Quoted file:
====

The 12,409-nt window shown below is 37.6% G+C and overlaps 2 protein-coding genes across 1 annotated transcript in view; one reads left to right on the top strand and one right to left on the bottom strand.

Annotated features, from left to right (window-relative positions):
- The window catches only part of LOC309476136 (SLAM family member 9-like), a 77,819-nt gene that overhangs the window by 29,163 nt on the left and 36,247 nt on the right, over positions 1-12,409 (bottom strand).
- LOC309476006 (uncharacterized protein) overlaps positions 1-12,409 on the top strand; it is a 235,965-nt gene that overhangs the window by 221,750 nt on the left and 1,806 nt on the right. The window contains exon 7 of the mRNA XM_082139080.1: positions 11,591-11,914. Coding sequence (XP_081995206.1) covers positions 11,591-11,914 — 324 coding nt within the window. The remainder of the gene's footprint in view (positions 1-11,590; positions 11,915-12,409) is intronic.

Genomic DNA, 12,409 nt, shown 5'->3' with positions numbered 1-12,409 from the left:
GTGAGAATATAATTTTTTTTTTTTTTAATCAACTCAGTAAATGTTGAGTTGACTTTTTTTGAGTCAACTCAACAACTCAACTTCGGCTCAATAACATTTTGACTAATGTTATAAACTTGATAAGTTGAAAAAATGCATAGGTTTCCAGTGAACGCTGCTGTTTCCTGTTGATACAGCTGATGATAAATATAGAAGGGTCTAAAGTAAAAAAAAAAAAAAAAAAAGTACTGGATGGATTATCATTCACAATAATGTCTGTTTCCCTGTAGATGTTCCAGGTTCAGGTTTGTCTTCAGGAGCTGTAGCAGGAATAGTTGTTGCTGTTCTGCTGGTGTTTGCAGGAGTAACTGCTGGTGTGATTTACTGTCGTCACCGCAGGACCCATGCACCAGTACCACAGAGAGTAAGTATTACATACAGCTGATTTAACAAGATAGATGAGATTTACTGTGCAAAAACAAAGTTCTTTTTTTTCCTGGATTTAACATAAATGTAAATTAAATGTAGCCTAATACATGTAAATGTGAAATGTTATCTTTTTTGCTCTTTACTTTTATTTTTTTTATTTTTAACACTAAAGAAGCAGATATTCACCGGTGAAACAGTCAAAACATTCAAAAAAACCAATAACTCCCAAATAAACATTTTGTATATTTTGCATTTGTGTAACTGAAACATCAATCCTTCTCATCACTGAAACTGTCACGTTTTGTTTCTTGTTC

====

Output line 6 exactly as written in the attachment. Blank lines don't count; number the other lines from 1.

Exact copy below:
GTGAGAATATAATTTTTTTTTTTTTTAATCAACTCAGTAAATGTTGAGTTGACTTTTTTTGAGTCAACTCAACAACTCAACTTCGGCTCAATAACATTTTGACTAATGTTATAAACTTGATAAGTTGAAAAAATGCATAGGTTTCCAGTGAACGCTGCTGTTTCCTGTTGATACAGCTGATGATAAATATAGAAGGGTCTAAAGTAAAAAAAAAAAAAAAAAAAGTACTGGATGGATTATCATTCACAATAATGTCTGTTTCCCTGTAGATGTTCCAGGTTCAGGTTTGTCTTCAGGAGCTGTAGCAGGAATAGTTGTTGCTGTTCTGCTGGTGTTTGCAGGAGTAACTGCTGGTGTGATTTACTGTCGTCACCGCAGGACCCATGCACCAGTACCACAGAGAGTAAGTATTACATACAGCTGATTTAACAAGATAGATGAGATTTACTGTGCAAAAACAAAGTTCTTTTTTTTCCTGGATTTAACATAAATGTAAATTAAATGTAGCCTAATACATGTAAATGTGAAATGTTATCTTTTTTGCTCTTTACTTTTATTTTTTTTATTTTTAACACTAAAGAAGCAGATATTCACCGGTGAAACAGTCAAAACATTCAAAAAAACCAATAACTCCCAAATAAACATTTTGTATATTTTGCATTTGTGTAACTGAAACATCAATCCTTCTCATCACTGAAACTGTCACGTTTTGTTTCTTGTTC